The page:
Tuesday, February 26, 2019

Love on the Train from Istanbul

Why is Sean Connery's delight so appealing? Why is it that when I see he's happy, I'm happy too? He's not just handsome--his face is very expressive with the huge eyebrows, huge eyes, big mouth, and the deep lines on his cheek that emphasise every smile. These are the qualities that make his Bond films superior. It'd been several years since I watched one, though, but then I saw a beautifully restored version of From Russia with Love was available for free to Amazon Prime subscribers. Not all the Bond movies are--Goldfinger isn't. I remember there used to be a division between people who thought Goldfinger was the best Bond film and the people who thought From Russia with Love was. I was always in the latter camp so this was a win for me.

Though I haven't been much in the mood for James Bond for years. I haven't seen any of the newest movies since the Daniel Craig version of Casino Royale, a movie I enjoyed but thought borrowed a lot from Spielberg. At its best, even in the Connery era, I always thought the Bond movies were pale imitations of Alfred Hitchcock and I still think that's true but there's a kind of simple pleasure to be taken in From Russia with Love.

Certainly none of the women Bond runs into are as complex as the ones in Hitchcock films but Bond himself isn't that complex, either. The love scenes are almost like billboard advertisements with Bond's trademark corny jokes being like slogans. The difference is entirely in the actor--Connery's face can't seem to help expressing ten times more than whoever he's with. The only woman who really compares is Lois Maxwell as Moneypenny whose mixture of bemusement, mischievous reproach, lust, and envy make her a surrogate for the viewing audience.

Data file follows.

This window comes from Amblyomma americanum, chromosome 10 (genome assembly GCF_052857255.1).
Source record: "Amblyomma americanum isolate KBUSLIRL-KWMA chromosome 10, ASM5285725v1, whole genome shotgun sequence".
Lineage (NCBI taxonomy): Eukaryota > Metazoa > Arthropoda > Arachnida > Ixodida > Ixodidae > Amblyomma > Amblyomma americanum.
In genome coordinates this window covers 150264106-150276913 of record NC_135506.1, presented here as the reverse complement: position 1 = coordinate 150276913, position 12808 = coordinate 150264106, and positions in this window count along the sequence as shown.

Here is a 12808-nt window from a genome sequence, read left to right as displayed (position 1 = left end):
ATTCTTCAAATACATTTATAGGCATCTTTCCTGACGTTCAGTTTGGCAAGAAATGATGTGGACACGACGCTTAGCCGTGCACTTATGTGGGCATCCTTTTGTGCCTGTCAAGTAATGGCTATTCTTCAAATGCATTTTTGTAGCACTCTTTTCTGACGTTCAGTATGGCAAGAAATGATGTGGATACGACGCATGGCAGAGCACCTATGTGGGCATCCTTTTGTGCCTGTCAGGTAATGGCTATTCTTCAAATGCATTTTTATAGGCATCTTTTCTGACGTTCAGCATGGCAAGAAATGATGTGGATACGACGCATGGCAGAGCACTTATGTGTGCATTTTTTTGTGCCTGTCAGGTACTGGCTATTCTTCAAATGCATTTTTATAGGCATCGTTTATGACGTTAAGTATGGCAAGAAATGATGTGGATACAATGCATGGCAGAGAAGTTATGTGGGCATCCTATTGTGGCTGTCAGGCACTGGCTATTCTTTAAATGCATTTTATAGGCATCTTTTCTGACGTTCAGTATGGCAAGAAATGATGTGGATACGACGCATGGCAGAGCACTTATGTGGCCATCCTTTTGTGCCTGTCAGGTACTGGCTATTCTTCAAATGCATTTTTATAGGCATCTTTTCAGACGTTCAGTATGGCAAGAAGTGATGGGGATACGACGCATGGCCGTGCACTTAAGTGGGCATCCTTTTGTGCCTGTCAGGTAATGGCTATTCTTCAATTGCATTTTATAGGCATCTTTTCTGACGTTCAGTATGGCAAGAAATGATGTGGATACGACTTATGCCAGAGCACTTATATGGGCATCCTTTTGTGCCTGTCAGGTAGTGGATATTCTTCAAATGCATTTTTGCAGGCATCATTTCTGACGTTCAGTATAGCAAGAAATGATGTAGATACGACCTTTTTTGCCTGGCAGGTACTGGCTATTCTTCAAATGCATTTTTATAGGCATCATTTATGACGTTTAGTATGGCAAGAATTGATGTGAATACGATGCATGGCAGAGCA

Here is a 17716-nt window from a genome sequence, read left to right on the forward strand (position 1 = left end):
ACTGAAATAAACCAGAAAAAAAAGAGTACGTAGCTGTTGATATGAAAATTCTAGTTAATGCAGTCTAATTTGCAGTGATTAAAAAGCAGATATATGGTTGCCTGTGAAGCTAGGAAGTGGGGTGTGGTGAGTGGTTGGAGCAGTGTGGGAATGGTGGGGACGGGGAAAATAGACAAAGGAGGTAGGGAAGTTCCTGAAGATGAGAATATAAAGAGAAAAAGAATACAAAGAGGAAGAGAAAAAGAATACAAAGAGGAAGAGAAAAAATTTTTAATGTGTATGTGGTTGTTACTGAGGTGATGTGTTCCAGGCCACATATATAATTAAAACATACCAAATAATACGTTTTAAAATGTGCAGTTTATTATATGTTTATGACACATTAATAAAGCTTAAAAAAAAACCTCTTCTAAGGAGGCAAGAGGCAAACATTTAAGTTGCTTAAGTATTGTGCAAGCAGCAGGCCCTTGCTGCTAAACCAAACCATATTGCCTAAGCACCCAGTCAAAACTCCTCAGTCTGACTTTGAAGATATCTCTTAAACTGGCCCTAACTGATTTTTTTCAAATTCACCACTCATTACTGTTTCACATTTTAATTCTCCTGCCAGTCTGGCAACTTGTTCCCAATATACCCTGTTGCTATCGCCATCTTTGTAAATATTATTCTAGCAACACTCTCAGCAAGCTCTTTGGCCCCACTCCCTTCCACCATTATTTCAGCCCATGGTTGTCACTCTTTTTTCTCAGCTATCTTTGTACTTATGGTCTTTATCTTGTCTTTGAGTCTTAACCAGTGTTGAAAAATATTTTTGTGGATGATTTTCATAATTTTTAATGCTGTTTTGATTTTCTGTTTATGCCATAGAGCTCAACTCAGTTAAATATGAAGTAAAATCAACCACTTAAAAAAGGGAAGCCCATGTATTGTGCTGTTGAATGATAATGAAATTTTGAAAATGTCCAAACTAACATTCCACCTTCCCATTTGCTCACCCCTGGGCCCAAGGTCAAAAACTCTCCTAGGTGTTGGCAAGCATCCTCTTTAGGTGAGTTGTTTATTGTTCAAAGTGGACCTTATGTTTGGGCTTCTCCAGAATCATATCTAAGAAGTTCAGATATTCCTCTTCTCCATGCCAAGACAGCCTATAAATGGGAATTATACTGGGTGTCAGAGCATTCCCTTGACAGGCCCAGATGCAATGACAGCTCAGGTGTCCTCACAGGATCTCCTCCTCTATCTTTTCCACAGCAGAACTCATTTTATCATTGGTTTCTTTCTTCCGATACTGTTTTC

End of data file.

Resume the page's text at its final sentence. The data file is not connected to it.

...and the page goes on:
But From Russia with Love does have some moments of real tension. There are two climaxes--first there's the showdown between Bond and the SPECTRE agent played by a surprisingly soft looking Robert Shaw and then there's the impressive speedboat chase.

At a time when such action scenes would typically have been filmed with rear projection it must have been amazing for audiences to watch this scene where Connery and actress Daniela Bianchi were clearly actually in the boat with an array of pursuers behind them. But the real climax for me is at the beginning of Bond's showdown with Shaw's character.

That's when Connery's performance shows why Bond earns big bucks from MI6. It all hinges on the trick exploding briefcase provided by Q. Shaw has a gun on him and Bond has to act in such a way that he makes Shaw want to open the case himself rather than force Bond to do it. Connery does it with just the right kind of hesitation and furtive glance before opening the case. The tension in his manner could mean a lot of things, Bond needs it to mean a specific thing--he wants Shaw to feel like he's perceiving a feeling Bond is attempting to suppress; "Don't let him see I want to open the case myself." It's entirely Connery's performance that communicates all these layers in one simple moment.

The film also has some amazing location work in Istanbul and a wonderfully silly Gypsy cat fight. I can definitely say I'm in the mood for Bond again.

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